• Make sure each paper is the required length (3-4 full pages), double-spaced,
    typed in a 10-12 point font, with 1-inch margins (change MS Windows 1¼-inch default),
    a compact single-spaced heading (not a separate title page), and a creative title (possibly also a descriptive subtitle).
  • Append the worship aide, bulletin, or other literature you collected.

Heading Format (single-spaced):

top left: centered: top right:
Name of Religious Site Visited . Name of Student
Location (Street Address & City) . Date of Report
Website .
Course Number & Title
Date & Time of Visit .  
. Creative Paper Title (bolded)
(possibly also a more descriptive subtitle?)
Paper Intro & Body (begin double-spacing)
. .


Grading Rubrics for Site Visit Reports:


3 – Above Standards

2.5 – Meets Standards

2 – Approaches Standards

1.5 / 1.0 / 0.5 – Below Standards

0 – Nada

Paper Format

All formatting rubrics have been closely followed, and the paper looks academically professional.

All formatting rubrics have been followed, so the paper looks academically appropriate.

A few formatting rubrics have not been followed, but the paper is still academically acceptable.

Several formatting rubrics are not met, making it deficient for an academic paper.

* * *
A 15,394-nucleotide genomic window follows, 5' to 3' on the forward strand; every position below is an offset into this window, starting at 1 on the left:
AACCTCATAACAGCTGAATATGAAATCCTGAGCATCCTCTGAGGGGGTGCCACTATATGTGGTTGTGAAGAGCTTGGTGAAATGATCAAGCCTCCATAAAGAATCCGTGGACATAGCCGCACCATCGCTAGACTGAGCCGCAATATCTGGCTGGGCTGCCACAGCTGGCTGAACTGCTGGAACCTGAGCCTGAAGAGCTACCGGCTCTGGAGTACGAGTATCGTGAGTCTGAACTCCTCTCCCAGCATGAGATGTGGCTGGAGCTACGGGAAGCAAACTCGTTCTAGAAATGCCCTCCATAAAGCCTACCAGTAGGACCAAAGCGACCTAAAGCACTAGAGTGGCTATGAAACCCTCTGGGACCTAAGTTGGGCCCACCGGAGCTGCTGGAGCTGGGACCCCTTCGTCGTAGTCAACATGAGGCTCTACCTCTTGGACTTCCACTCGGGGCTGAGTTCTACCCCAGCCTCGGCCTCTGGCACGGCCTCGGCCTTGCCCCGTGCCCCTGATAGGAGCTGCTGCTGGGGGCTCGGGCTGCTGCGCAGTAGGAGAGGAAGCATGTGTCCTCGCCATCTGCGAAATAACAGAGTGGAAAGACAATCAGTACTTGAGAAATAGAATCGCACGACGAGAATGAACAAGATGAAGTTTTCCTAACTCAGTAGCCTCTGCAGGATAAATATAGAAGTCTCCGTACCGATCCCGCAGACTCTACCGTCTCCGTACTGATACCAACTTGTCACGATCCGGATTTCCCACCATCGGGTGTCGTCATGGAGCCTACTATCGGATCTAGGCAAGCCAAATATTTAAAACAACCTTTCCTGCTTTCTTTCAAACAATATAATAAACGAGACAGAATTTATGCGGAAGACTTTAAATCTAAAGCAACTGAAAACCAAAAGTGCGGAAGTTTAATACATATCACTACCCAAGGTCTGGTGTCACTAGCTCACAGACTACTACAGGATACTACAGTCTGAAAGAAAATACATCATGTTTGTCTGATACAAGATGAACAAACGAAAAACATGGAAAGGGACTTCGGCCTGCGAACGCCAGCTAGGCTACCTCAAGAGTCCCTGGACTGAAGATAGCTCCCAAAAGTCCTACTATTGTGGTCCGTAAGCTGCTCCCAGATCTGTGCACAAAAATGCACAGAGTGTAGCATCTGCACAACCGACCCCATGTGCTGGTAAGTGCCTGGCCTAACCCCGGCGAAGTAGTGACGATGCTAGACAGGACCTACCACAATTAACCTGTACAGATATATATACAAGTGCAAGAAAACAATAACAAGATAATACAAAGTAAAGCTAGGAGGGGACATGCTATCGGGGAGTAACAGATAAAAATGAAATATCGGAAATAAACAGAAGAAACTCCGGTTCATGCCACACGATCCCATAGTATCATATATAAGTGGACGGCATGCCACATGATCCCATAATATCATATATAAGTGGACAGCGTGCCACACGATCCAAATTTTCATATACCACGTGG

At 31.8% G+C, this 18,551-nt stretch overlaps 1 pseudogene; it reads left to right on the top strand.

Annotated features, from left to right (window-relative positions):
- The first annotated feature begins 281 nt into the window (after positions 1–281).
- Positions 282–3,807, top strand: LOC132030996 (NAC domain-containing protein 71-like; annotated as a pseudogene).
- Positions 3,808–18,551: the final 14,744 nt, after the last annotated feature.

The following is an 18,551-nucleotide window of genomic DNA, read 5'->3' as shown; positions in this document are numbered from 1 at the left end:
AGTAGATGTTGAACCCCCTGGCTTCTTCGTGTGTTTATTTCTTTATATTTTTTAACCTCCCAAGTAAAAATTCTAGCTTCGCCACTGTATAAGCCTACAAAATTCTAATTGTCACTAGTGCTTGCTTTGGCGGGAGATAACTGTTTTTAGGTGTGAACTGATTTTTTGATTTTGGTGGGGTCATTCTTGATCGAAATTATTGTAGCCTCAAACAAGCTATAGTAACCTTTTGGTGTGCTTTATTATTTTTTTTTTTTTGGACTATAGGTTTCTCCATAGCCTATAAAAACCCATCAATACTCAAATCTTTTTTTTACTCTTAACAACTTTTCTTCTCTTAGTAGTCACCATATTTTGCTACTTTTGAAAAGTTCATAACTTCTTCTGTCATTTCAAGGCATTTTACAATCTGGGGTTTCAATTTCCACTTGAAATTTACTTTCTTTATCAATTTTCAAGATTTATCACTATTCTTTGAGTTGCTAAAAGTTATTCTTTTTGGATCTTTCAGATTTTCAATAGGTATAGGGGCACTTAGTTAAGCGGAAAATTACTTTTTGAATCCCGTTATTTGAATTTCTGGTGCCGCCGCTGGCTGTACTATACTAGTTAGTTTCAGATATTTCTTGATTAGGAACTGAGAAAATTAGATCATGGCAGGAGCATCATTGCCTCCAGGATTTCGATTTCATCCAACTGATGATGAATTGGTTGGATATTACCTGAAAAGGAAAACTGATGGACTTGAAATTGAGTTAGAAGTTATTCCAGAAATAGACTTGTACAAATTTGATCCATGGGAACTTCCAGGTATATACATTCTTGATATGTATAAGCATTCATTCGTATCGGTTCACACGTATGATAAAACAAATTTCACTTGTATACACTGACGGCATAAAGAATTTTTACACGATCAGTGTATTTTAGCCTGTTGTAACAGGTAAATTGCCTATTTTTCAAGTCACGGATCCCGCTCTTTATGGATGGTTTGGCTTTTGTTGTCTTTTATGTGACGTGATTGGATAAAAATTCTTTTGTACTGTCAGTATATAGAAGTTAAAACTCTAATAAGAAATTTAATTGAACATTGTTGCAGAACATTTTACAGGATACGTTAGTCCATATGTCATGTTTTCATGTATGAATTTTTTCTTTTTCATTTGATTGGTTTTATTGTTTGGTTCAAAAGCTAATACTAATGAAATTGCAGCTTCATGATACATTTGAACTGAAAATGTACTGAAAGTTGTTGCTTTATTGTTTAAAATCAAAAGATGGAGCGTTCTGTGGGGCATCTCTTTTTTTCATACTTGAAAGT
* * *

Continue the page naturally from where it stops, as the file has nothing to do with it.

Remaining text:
Is this a


Complete site visit information is clearly and accurately given in the prescribed format.

Complete site visit information is given in the prescribed format.

Most details are accurate, but a few are missing and/or not given in the required format.

Several details are incomplete and/or inaccurate.

Who went where when?


The first paragraph captures the reader’s attention with a compelling introduction and a clear, strong thesis statement.

The first paragraph introduces the paper’s content and includes a clear thesis statement.

The introductory paragraph is interesting but the thesis of the paper is not entirely clear.

The introductory paragraph and thesis statement are unclear, uninteresting, and/or lacking.

Is there any thesis?